As I am arriving in Pamplona for this saison’s last conference – the International Campus Ultzama, in which the effects of mobility on future architectural practice are to be debated in a beautiful and secluded equestrian center by Francisco Mangado… – I must also gather my thoughts on my voyage d’Orient.
Strangely, when I was in the plane to Hong Kong, I had the sudden feeling I was traveling into the future. And while Europe is indeed economically stagnant (and maybe a little more than economically), one has to be in China to really feel what it means to have a growth of a staggering 11.6% (down from last year’s 13%).
Hong-Kong, for a start, is that place of many splendored things that showed the way ahead to the rest of China in terms of urban escalation, courtesy of the late British colonialism. The truly packed city.
Never I thought I could enjoy the luxuriant scenery of a tropical London, and yet here it was, in between Norman Foster’s still referential first masterpiece, the aerial pedestrian passages, the mix of corporate and jungle space, and the vertical growth of the city into the forest hills.
An important luxury here, as in Macau, Shanghai and Beijing, was to have good friends in the city – Map Office, in this instance – that could translate the city’s sights into meaningful stories of its permanent, incredible transformation.
In Shanghai, we were welcomed by Bert de Muynck and Mónica Carriço, from that other expat, dynamic architectural research unit called Moving Cities, who fed us on other stories of China’s recent urban development, right from the terrace of the historical Mansion Hotel.
If you are planning to go to Shanghai on behalf of the Expo 2010, please do. But forget about the Expo itself and enjoy the city’s massive impact. The Expo isn’t worth much more than the intelligence that went into the concept of the British pavilion or, quite a few points below, the loop feat of the Danish pavilion.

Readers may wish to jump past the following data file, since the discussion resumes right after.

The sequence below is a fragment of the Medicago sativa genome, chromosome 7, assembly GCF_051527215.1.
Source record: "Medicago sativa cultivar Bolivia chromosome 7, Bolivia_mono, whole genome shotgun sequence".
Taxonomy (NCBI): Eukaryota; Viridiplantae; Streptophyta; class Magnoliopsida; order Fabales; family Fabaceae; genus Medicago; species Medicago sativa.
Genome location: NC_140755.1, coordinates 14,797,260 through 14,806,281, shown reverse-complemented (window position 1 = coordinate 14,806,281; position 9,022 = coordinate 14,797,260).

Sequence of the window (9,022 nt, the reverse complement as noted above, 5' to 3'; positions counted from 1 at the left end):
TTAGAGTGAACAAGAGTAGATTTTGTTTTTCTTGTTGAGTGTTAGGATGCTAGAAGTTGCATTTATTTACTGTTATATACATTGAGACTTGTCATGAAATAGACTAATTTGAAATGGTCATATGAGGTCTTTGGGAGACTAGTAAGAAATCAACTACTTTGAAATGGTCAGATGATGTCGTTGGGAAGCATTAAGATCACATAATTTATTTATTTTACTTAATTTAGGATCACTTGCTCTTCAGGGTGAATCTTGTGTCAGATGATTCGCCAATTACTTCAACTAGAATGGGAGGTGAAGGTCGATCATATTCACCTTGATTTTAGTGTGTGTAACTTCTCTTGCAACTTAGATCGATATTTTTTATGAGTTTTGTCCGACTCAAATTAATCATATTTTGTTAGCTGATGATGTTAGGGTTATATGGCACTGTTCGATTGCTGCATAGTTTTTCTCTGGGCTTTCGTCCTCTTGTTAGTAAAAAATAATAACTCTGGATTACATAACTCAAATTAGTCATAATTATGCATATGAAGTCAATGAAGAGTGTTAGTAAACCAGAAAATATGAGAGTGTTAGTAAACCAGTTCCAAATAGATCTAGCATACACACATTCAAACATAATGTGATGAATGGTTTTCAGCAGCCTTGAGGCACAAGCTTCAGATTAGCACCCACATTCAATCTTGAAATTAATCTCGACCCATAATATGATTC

But Shanghai, apart from the sheer mass of people that circulates in it, is a breathtaking city, and culturally is starting to add new highlights to its Bund district with the recently opened RAM contemporary museum.
This, alas, was the moment in which I thought that images (if not the unutterable smells and flavors) are sometimes more powerful than any eloquent description.
As for Beijing – where Cláudia Taborda was our inexhaustible host – a few days were simply not enough to grasp the extension of the city. Its imperial expanse is so marked that you have to take almost a day just to explore a city block.
Ultimately, one is mildly satisfied just to understand OMA’s CCTV in context, to squeeze in the multitudes admiring the Forbidden City, or to spend an afternoon in the 798 art district – where also the new UCCA museum boasted the direction of Palais de Tokyo’s former head Jérôme Sans and Erwin Wurm’s latest show.
China may be lagging behind in a few areas – like in establishing democratic freedom or rediscovering its own creativity – but believe me, whether we like it or not, the future that is not simply an imaginary museum is indeed more prone to be on this side of the world. Expand your networks there.